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Russia may pull out of a wartime deal that allows the export of Ukrainian grain to global markets if the West fails to remove obstacles to Russian agricultural exports, Moscow’s top diplomat suggested Friday.
The deal, which was brokered by the United Nations and Turkey in July, unblocked shipments that were stuck in Ukraine’s blockaded and mined ports, alleviating rising food prices and threat of hunger in some countries.
A separate agreement aimed to facilitate the export of Russian fertilizers and grain. Moscow has repeatedly complained that the deal failed to work for Russian agricultural exports, which have had trouble reaching world markets due to Western sanctions.
Speaking at a joint news conference with his Turkish counterpart, Russian Foreign Minister Sergey Lavrov told reporters that Russia agreed last month to extend the deal for 60 days – instead of the 120 days set under a previous extension – to send a warning signal to the West.
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“After we extended the deal for 120 days, we saw no indication that those issues could be solved and grew tired of appealing to the conscience of those who determine it,” Lavrov said of Moscow’s dissatisfaction. “We made a small escalatory move and offered to extend the deal only for 60 days on the assumption that if there is no change in removing the obstacles to the exports of Russian fertilizers and grain, we would think whether the deal is needed.”
Lavrov shrugged off the West’s argument that Russian food and fertilizers are not subject to sanctions. He noted that “obstacles related to financing, logistics, transportation and insurance of Russian exports have remained and even have grown tougher.”
Experts say private shipping and insurance companies remain cautious about handling Russian commodities amid the war in Ukraine, although Russian wheat shipments were at or near record highs in November, December and January, according to financial data provider Refinitiv.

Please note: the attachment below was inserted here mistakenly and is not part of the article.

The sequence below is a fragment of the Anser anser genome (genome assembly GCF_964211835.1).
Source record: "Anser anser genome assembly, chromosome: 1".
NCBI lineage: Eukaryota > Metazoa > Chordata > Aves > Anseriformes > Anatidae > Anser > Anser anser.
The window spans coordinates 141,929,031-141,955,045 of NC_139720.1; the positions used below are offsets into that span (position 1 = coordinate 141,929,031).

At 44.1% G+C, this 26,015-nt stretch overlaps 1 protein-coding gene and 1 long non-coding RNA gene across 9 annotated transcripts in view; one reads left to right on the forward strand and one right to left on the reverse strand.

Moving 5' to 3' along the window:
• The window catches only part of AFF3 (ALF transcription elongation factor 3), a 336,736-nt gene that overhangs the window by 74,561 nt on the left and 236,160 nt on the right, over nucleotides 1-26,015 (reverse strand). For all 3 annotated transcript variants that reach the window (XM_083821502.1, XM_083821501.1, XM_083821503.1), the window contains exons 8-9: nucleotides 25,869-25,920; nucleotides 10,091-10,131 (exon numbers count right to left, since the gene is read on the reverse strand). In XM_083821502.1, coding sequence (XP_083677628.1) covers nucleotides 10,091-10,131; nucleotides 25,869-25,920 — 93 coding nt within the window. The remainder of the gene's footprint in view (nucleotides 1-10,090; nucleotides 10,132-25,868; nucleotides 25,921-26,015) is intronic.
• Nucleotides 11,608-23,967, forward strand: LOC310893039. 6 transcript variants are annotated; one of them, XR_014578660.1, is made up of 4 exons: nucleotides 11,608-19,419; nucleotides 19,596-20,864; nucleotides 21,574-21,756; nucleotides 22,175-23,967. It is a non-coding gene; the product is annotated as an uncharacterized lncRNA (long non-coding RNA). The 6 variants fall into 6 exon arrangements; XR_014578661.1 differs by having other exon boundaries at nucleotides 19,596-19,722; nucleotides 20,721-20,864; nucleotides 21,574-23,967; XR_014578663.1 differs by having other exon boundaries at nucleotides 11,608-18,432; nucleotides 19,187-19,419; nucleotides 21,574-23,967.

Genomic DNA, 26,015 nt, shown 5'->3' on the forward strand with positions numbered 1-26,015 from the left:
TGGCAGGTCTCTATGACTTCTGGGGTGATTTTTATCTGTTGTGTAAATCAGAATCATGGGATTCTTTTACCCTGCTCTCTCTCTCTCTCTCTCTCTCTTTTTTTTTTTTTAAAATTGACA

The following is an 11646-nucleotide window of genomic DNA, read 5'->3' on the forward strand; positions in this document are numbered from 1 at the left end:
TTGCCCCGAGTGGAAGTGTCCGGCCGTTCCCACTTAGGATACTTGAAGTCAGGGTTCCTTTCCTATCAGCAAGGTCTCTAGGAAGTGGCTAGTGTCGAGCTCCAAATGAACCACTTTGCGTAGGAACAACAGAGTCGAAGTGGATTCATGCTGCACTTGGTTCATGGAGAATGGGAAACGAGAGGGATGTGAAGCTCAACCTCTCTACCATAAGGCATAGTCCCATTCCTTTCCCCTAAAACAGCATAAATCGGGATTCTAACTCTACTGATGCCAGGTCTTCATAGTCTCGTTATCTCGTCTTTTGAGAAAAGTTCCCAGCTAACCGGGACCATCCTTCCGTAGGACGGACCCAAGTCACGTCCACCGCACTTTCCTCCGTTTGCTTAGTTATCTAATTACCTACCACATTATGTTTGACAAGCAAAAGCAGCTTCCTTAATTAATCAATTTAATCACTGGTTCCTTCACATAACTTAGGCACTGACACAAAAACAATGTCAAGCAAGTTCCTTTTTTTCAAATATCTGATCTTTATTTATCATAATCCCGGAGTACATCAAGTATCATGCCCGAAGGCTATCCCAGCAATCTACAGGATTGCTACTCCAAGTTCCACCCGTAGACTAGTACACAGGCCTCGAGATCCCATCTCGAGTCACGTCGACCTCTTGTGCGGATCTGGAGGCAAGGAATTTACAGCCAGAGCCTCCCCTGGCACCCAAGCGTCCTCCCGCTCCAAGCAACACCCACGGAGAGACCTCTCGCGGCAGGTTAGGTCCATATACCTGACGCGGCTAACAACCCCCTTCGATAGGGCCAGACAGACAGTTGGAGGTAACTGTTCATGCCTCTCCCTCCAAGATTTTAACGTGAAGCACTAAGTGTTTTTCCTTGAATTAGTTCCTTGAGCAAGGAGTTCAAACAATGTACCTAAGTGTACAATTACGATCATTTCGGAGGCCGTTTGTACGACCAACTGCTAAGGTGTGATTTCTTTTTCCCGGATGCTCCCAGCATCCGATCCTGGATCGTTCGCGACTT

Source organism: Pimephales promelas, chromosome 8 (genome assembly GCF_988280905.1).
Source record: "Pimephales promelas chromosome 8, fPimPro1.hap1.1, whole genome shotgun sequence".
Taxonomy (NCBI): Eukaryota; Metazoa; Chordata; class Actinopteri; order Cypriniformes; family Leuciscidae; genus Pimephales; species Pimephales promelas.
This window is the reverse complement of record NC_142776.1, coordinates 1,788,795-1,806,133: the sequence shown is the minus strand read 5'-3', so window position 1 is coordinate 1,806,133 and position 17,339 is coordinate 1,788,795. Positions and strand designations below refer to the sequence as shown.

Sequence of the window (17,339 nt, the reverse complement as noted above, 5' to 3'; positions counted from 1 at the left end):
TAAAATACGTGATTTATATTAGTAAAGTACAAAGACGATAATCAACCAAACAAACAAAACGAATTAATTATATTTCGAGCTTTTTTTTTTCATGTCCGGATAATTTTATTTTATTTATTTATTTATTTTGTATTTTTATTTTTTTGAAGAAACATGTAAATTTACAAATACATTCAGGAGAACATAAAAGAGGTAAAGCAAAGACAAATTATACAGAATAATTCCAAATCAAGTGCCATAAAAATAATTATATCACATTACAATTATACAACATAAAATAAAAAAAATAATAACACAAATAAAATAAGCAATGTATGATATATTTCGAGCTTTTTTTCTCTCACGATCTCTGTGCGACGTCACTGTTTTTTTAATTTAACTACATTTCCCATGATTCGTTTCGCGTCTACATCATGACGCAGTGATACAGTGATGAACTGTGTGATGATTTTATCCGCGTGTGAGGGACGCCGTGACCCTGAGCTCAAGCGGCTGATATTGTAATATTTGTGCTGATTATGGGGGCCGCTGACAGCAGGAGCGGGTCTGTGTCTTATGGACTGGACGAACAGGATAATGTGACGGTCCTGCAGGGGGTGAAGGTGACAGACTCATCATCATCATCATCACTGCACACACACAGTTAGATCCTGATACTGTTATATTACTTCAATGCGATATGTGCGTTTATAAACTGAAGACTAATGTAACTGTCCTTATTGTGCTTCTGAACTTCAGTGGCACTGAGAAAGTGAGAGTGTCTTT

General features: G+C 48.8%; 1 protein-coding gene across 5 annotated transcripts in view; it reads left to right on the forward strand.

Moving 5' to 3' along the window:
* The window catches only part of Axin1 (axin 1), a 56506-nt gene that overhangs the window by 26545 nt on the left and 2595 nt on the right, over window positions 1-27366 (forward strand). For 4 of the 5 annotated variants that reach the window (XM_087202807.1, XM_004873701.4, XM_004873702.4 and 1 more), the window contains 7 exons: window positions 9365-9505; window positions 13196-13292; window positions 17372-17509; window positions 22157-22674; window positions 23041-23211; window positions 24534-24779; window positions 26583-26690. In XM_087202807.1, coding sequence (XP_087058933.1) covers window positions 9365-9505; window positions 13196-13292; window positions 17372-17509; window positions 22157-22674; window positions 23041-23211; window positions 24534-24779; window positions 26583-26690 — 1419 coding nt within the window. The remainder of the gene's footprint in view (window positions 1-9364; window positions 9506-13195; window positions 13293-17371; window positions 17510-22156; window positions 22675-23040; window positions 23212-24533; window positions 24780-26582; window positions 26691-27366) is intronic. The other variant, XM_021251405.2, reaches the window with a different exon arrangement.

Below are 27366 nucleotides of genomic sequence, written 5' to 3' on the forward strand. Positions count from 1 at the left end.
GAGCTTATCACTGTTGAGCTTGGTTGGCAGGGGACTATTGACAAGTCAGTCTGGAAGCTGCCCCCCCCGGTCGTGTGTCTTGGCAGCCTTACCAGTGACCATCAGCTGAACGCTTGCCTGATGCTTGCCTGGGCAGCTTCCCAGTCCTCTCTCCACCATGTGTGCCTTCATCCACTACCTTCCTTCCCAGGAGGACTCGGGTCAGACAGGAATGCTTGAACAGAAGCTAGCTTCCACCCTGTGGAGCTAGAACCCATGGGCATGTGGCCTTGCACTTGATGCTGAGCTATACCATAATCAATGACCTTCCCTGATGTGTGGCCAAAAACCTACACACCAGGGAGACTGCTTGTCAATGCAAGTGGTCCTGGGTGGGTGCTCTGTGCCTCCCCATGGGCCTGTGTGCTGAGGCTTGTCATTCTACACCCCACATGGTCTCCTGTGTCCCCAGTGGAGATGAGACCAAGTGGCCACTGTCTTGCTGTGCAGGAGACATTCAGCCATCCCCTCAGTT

Russia’s Foreign Minister Sergey Lavrov speaks during a joint news conference with Turkish Foreign Minister Mevlut Cavusoglu after their talks, in Ankara, Turkey, on April 7, 2023. Lavrov recently announced Russia extended the deal to allow Ukrainian grain exports for 60 more days (AP Photo/Burhan Ozbilici)
Lavrov said the West has effectively blocked the U.N-Turkey agreement on Russian agricultural exports and “that’s why we’ve asked for letters of comfort from certain governments.”
Instead of agreeing to another extension later this year, Russia may decide to cooperate directly with Turkey and Qatar to ensure grain gets to the countries that need it.
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Turkish Foreign Minister Mevlut Cavusoglu, whose country joined the U.N. and Ukraine in pressing for a 120-day extension before the deal on Ukrainian exports expired last month, said he and Lavrov “agreed that the obstacles to the export of Russian grain and fertilizer should be removed immediately.”
“We value the continuation of the deal,” Cavusoglu said. “This is not only important for Ukraine’s and Russia’s grain and fertilizer exports. It is also important in terms of reducing the world food crisis and especially the problem experienced by every household in the world.”
Lavrov’s warning echoed one from Russian President Vladimir Putin, who said last month that Moscow could end its participation in the initiative if its conditions were not met. Putin said Russia expected the facilitation of exports of its own agricultural products as part of a package agreement.
Lavrov and Cavusoglu also discussed Russian efforts to forge a reconciliation between Turkey and Syria. Earlier this week, Moscow hosted the deputy foreign ministers of Turkey, Syria and Iran to facilitate the rapprochement.
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Turkey has backed armed opposition groups that have sought to overthrow President Bashar Assad’s government during the Syrian civil war. Turkey has control over large swaths of territory in northwestern Syria, and Damascus is pressing for the withdrawal of Turkish forces from Syria as a prerequisite for a normalization of ties.
Turkey, for its part, is looking for security guarantees, including regarding Kurdish militants in Syria that Ankara considers to be terrorists.
“We know that not all issues can be settled in one or two meetings,” Cavusoglu said. “But the dialogue needs to continue and it would be beneficial if the consultations continue in the same way.”